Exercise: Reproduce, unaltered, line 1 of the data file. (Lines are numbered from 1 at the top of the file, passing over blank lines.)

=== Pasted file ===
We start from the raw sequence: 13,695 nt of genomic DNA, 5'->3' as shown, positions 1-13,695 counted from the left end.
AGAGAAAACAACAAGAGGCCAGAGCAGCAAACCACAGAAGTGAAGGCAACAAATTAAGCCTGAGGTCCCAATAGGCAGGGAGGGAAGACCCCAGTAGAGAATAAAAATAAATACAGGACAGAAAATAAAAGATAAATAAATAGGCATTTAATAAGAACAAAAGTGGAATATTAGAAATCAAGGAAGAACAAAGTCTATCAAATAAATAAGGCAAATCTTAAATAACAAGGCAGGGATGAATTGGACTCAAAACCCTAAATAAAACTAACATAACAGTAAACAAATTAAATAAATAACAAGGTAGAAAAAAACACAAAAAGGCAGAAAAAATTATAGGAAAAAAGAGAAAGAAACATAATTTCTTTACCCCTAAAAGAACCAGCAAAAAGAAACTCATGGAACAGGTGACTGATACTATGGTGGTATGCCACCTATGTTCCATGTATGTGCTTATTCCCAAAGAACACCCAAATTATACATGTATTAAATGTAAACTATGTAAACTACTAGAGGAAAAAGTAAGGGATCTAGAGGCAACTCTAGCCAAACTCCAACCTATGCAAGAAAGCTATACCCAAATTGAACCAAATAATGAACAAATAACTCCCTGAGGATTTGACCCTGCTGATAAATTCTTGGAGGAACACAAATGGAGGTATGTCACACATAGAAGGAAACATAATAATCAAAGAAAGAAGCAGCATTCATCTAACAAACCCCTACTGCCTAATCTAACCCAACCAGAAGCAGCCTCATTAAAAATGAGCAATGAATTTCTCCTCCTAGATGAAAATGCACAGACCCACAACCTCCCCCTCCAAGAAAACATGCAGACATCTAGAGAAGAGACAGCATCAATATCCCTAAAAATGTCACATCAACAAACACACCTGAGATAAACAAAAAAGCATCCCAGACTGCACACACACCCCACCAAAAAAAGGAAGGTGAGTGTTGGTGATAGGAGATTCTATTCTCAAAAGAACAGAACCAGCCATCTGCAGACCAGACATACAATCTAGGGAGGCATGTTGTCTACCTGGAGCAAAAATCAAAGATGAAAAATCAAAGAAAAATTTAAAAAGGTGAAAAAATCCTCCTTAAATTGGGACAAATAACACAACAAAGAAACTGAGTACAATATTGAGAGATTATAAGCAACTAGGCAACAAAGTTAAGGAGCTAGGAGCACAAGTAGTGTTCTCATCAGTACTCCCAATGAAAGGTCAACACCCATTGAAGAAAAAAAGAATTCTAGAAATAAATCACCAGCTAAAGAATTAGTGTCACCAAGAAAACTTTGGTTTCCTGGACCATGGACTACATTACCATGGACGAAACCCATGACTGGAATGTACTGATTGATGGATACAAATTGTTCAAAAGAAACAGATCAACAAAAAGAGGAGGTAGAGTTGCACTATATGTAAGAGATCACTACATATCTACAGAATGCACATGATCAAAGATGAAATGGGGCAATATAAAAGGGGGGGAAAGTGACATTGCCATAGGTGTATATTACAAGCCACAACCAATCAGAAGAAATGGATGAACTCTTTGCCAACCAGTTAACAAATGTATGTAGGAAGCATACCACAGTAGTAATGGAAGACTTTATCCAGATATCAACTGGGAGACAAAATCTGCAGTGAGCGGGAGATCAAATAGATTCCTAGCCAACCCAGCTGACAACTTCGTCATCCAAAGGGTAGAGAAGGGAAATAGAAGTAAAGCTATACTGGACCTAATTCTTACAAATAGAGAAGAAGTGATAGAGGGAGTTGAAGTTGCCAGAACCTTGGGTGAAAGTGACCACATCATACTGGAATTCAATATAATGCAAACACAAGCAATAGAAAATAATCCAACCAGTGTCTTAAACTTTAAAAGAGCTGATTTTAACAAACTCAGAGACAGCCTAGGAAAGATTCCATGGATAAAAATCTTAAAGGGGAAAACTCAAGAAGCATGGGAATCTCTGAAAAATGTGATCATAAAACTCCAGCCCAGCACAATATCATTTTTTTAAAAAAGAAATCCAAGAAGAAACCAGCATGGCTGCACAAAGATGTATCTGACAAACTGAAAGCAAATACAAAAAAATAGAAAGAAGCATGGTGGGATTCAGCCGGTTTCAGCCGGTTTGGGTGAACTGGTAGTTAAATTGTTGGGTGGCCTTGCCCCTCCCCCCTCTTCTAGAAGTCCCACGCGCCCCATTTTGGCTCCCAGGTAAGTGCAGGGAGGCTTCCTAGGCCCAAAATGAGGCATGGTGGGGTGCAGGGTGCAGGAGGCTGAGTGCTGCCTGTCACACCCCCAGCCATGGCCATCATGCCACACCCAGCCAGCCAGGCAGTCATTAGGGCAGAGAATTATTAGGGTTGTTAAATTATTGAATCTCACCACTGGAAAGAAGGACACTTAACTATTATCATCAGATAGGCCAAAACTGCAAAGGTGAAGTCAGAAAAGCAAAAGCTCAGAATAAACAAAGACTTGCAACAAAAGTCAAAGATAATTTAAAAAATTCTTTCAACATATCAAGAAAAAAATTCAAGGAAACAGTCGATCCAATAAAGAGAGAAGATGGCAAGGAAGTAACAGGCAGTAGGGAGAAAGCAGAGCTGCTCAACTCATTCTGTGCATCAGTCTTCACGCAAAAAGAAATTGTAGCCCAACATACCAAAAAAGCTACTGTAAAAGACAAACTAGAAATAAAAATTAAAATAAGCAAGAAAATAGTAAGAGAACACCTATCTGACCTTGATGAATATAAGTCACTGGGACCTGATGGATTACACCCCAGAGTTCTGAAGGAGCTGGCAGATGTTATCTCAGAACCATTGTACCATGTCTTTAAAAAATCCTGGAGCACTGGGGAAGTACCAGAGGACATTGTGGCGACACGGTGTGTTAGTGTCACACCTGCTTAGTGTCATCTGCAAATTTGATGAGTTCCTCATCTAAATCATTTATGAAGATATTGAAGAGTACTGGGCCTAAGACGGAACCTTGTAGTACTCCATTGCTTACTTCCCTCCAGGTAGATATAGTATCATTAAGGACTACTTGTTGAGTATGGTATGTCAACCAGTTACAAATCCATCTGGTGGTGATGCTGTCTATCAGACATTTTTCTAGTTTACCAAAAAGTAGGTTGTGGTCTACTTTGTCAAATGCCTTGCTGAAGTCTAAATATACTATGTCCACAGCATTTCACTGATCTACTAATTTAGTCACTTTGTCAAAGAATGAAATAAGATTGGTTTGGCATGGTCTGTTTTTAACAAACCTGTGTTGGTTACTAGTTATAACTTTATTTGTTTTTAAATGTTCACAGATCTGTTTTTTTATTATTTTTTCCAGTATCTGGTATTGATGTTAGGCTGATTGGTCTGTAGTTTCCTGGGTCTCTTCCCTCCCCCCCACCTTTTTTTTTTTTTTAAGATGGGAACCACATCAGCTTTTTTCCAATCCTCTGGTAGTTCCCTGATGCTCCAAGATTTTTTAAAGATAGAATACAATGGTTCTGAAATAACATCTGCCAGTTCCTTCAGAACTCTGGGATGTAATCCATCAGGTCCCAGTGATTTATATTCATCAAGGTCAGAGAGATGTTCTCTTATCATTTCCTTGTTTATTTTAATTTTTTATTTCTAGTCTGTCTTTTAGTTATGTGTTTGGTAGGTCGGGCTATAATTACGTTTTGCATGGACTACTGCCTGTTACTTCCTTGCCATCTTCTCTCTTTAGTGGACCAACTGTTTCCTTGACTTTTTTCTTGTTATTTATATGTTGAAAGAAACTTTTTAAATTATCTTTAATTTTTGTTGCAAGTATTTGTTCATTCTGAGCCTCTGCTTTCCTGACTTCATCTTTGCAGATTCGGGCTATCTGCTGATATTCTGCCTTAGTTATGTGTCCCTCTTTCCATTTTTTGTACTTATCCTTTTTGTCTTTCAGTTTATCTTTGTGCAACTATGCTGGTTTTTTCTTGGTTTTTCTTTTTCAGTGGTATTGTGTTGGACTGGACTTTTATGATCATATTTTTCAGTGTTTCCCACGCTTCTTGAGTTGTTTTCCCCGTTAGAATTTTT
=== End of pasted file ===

We start from the raw sequence: 13,695 nt of genomic DNA, 5'->3' as shown, positions 1-13,695 counted from the left end.